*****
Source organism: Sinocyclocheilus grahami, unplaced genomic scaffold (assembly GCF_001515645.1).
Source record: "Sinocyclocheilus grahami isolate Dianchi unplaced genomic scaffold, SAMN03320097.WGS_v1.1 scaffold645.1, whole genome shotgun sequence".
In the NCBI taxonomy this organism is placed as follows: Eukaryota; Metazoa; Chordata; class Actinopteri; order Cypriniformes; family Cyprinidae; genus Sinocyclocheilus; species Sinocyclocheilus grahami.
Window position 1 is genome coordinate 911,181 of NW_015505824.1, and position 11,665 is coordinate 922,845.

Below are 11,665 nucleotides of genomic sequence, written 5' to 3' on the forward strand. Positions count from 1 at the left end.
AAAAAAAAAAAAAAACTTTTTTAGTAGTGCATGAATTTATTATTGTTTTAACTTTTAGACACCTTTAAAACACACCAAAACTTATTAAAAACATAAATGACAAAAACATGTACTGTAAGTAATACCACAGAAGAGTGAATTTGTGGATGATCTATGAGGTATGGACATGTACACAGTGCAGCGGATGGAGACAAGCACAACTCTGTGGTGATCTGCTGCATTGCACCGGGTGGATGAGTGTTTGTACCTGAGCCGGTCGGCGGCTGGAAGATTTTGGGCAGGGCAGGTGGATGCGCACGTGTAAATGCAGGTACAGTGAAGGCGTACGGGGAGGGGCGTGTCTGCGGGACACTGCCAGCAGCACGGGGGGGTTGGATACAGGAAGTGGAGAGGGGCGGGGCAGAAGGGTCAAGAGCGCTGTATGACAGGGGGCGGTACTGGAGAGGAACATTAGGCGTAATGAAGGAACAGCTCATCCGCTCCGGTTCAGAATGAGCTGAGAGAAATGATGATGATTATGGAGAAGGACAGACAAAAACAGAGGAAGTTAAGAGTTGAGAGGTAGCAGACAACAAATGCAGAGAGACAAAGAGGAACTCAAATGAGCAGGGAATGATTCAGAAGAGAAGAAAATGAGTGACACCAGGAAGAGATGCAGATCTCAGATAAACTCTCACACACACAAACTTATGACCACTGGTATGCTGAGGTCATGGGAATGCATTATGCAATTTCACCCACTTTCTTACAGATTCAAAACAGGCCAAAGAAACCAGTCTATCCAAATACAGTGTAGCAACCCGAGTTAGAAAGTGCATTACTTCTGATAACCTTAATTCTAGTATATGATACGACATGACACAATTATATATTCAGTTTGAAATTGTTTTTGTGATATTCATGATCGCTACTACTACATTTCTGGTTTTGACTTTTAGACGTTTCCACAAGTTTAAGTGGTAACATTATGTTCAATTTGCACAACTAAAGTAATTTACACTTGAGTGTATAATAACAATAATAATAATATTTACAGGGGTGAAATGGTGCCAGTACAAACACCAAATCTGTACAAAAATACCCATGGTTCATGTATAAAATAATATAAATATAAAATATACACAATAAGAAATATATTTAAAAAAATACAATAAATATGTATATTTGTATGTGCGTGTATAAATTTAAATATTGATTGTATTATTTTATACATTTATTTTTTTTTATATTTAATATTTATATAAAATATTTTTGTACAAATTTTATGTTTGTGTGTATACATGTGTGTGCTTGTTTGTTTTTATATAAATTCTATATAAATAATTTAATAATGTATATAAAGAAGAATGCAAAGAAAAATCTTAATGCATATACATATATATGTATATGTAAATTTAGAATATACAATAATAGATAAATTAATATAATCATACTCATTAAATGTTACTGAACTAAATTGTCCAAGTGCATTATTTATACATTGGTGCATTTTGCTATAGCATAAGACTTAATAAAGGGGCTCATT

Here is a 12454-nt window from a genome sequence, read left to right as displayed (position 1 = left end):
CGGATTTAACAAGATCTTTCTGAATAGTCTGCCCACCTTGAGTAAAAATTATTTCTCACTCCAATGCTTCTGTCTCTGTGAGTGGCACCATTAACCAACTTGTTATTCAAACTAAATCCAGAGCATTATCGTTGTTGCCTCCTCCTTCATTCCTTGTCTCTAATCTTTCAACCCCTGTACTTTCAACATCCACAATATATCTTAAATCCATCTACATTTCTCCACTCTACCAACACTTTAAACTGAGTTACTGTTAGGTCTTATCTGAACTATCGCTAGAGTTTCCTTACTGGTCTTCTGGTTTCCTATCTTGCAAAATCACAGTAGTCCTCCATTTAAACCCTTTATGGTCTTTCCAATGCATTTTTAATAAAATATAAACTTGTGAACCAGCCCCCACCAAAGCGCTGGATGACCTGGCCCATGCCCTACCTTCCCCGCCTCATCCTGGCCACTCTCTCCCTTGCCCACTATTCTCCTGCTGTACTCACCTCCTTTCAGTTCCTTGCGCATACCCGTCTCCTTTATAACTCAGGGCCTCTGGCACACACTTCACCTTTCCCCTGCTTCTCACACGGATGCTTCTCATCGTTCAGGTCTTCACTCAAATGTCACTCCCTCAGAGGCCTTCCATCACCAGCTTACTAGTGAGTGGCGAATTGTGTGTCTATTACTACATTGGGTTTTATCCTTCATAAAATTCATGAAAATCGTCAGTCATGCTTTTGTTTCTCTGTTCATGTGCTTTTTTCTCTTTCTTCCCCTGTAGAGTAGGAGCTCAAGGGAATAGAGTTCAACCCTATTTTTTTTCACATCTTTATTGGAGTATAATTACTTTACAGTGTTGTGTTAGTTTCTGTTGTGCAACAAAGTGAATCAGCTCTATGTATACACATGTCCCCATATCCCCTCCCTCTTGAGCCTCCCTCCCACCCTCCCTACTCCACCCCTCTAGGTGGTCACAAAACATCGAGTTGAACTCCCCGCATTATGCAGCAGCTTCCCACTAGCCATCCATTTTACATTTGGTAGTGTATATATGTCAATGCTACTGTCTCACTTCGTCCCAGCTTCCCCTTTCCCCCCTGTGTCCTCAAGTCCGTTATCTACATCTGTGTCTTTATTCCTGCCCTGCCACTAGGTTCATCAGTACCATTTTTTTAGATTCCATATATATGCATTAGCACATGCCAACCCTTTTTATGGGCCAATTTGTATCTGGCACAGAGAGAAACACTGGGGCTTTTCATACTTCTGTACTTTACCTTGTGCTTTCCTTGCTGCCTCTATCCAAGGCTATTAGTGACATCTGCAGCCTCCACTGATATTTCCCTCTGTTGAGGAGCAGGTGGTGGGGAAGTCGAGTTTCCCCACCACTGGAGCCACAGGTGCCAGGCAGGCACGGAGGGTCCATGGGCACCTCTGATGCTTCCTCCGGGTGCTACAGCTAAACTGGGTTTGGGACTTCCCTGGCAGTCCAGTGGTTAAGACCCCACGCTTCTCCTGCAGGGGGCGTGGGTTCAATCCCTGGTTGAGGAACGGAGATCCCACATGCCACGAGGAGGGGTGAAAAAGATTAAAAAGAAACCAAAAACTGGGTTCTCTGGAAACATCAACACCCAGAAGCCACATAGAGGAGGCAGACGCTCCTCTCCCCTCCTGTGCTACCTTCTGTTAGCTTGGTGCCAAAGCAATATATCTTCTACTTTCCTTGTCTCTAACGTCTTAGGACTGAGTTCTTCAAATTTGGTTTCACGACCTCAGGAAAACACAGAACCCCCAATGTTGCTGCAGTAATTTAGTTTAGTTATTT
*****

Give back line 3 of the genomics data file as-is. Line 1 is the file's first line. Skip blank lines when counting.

In the NCBI taxonomy this organism is placed as follows: Eukaryota; Metazoa; Chordata; class Actinopteri; order Cypriniformes; family Cyprinidae; genus Sinocyclocheilus; species Sinocyclocheilus grahami.